If you own or plan to own real estate, you may be wondering how easements may affect your property in the future. An easement, otherwise known as a right of way, is a right granted to an individual (the holder) to use property not owned by the holder. However, the holder of an easement does not have the right to possess or exclude others from the land.
You may be familiar with utility easements that allow cable, telephone or electric companies to place equipment or wires on private property for the purpose of providing services. An easement that allows an individual to drive across neighboring property to reach a road is called an affirmative easement. An easement that prevents a neighbor from building a fence that would obstruct his or her neighbor’s view is called a negative easement. The land that benefits from an easement is the dominant estate, while the land burdened by the easement is the servient estate. Easements run with the land, meaning easements pass to subsequent property owners.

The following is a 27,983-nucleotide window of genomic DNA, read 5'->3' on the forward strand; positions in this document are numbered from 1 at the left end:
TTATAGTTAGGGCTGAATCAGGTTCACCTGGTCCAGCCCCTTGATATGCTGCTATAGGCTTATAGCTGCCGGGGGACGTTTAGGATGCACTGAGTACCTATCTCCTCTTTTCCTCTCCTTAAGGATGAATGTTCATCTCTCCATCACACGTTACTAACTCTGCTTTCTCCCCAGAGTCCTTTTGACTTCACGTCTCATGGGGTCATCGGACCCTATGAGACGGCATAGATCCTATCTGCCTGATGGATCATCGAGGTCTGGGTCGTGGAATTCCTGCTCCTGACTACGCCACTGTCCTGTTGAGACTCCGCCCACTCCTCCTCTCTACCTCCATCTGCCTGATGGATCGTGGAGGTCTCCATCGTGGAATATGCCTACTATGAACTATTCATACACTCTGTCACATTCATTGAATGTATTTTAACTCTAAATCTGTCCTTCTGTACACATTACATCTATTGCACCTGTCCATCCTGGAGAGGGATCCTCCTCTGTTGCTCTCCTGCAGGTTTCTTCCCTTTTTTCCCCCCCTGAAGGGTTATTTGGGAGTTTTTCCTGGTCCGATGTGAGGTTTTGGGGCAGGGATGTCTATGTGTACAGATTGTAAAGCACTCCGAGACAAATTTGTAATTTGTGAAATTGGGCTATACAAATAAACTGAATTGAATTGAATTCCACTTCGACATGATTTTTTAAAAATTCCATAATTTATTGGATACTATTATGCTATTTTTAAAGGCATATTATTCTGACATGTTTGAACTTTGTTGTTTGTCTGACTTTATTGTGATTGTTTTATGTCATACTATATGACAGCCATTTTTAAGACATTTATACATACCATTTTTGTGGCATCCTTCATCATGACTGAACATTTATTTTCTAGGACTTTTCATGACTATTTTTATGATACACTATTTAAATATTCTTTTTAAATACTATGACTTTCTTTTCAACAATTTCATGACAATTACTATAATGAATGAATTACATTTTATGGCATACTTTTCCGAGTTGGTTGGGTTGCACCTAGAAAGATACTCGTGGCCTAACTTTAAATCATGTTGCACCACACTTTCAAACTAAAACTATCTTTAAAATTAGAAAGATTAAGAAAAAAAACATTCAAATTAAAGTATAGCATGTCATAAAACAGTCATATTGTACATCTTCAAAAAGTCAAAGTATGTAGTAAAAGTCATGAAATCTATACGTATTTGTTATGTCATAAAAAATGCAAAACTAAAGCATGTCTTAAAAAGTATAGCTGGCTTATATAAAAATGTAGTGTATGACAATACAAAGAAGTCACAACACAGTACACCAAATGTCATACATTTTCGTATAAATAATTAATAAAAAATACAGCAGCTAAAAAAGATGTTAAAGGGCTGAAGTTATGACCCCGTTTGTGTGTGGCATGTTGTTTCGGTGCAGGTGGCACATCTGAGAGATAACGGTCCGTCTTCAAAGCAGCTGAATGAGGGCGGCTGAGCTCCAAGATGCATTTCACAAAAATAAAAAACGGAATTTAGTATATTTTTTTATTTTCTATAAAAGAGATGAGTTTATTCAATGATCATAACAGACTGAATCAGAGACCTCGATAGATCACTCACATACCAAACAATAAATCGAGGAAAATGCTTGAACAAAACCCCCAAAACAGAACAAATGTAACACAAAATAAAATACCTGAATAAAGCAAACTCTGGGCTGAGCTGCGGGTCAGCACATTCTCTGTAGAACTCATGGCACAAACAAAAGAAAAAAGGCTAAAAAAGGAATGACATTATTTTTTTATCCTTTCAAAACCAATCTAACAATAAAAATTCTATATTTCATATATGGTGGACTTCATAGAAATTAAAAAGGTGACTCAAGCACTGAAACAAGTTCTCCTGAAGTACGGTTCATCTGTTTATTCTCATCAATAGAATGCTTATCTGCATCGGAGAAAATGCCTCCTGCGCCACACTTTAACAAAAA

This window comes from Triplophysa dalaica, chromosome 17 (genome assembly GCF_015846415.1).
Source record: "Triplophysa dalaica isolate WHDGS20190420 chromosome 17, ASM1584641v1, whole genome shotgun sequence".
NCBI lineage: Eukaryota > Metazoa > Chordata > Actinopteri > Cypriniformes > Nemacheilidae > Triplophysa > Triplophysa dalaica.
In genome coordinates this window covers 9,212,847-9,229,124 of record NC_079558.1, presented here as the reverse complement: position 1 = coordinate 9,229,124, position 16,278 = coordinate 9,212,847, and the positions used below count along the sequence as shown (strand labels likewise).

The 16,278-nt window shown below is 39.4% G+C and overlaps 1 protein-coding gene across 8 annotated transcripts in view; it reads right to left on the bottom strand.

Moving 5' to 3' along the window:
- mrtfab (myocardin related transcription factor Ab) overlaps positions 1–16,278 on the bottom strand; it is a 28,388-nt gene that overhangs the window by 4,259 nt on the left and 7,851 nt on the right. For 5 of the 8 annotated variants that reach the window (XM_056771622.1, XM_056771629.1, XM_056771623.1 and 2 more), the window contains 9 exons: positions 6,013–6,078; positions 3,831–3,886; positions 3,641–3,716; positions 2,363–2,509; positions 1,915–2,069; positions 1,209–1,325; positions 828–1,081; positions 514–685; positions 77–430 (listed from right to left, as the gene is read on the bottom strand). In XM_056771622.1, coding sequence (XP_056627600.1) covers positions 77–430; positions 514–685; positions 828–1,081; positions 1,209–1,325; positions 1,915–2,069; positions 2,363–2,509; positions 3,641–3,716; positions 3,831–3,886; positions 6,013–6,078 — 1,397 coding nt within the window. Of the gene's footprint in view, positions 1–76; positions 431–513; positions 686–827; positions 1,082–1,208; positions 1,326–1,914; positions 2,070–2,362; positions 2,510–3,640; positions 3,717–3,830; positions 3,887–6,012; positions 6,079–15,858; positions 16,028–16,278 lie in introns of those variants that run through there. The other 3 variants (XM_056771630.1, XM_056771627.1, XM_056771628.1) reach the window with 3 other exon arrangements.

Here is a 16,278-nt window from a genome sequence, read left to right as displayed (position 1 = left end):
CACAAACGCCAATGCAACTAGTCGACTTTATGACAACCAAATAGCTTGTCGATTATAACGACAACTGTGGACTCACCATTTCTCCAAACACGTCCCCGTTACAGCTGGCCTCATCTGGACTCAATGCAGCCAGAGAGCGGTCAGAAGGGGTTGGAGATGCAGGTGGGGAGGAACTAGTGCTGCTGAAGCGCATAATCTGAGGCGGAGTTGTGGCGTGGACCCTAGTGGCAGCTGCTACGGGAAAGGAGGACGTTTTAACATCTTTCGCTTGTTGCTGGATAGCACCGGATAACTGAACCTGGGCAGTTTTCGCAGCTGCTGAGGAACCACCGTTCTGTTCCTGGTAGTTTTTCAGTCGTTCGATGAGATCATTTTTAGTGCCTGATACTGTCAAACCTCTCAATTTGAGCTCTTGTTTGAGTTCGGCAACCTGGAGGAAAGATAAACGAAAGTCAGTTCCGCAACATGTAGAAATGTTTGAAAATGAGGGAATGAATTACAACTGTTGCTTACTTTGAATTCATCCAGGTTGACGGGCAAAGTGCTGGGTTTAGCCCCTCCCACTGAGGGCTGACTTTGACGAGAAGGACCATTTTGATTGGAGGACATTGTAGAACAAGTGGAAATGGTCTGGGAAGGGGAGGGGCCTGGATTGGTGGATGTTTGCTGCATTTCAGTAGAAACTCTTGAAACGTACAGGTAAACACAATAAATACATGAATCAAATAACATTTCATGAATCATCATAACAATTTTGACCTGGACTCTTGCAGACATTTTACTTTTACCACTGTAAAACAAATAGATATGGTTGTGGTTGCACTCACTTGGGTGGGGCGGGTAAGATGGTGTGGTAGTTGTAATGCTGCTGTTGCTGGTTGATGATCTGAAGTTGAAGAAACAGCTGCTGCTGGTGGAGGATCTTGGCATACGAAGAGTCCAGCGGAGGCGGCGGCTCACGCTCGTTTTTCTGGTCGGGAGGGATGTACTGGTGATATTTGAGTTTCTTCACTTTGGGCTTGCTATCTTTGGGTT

While easements can be created by prescription or necessity, easements are typically created by deed or through another written document or will. Such easements are called easements by agreement. Under an easement by agreement, the owner of the servient estate voluntarily enters into an agreement to grant an easement to the dominant estate.
When drafting an easement agreement, it is important to cover all details to protect the rights of all parties. Establishing a clear agreement will help prevent litigation and liability problems in the future. The easement agreement should include a legal description of the land involved and an assignment of maintenance obligations. Additionally, the agreement may include provisions addressing potential liability issues. Parties may also wish to include a covenant guaranteeing the benefitted party undisturbed use of the easement.
Careful language and thorough drafting are important when creating an easement agreement.
Contact an experienced Missouri real estate attorney at the Quitmeier Law Firm can provide the guidance you need to draft an easement agreement.